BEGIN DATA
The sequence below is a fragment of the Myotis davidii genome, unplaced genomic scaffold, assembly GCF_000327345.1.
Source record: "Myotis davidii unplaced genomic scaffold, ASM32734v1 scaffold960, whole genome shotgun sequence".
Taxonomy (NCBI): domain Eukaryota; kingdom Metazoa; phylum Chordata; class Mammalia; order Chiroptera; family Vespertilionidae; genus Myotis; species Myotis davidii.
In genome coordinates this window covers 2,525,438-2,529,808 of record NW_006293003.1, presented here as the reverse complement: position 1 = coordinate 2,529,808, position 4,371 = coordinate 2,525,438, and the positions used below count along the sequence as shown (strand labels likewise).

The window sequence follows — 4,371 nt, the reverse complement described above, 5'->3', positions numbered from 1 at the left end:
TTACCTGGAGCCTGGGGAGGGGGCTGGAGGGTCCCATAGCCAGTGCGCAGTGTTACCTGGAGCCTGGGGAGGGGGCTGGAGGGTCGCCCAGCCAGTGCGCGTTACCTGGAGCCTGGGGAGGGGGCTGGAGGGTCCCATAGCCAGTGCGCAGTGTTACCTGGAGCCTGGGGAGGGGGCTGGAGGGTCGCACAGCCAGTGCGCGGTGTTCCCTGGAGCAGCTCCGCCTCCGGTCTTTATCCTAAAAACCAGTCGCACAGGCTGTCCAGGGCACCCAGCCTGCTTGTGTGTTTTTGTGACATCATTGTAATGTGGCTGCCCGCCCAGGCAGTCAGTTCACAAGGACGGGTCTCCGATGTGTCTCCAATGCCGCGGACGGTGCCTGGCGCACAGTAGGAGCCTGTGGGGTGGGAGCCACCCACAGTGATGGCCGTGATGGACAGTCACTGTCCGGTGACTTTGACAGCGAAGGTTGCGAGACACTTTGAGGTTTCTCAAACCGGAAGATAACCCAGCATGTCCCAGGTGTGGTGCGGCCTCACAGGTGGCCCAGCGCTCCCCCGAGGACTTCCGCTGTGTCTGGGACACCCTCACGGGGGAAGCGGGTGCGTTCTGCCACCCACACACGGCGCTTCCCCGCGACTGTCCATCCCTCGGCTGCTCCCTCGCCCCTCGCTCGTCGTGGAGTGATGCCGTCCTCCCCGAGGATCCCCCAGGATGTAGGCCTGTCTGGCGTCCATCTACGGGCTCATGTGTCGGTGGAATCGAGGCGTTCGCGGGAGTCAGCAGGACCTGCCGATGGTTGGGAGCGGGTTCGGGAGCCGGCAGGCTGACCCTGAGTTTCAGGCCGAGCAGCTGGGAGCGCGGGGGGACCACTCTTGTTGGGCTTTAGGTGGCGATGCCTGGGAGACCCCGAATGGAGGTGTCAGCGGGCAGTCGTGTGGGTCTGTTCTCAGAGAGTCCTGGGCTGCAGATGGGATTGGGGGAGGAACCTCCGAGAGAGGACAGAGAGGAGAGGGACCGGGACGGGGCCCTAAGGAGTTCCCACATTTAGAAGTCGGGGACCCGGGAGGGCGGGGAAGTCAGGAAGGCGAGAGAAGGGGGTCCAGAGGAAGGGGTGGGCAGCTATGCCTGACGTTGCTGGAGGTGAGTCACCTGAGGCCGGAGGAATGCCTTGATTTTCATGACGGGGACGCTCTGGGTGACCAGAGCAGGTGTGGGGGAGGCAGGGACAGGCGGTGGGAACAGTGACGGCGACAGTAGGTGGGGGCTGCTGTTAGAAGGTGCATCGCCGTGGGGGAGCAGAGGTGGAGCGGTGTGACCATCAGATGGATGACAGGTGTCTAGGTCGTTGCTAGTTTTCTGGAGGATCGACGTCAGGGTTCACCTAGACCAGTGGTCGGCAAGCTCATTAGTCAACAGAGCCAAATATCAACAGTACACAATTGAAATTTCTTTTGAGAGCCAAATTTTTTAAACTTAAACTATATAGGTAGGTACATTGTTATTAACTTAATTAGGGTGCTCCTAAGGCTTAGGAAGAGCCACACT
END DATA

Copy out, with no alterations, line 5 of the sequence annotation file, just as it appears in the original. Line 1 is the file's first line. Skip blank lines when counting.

The window sequence follows — 4,371 nt, the reverse complement described above, 5'->3', positions numbered from 1 at the left end: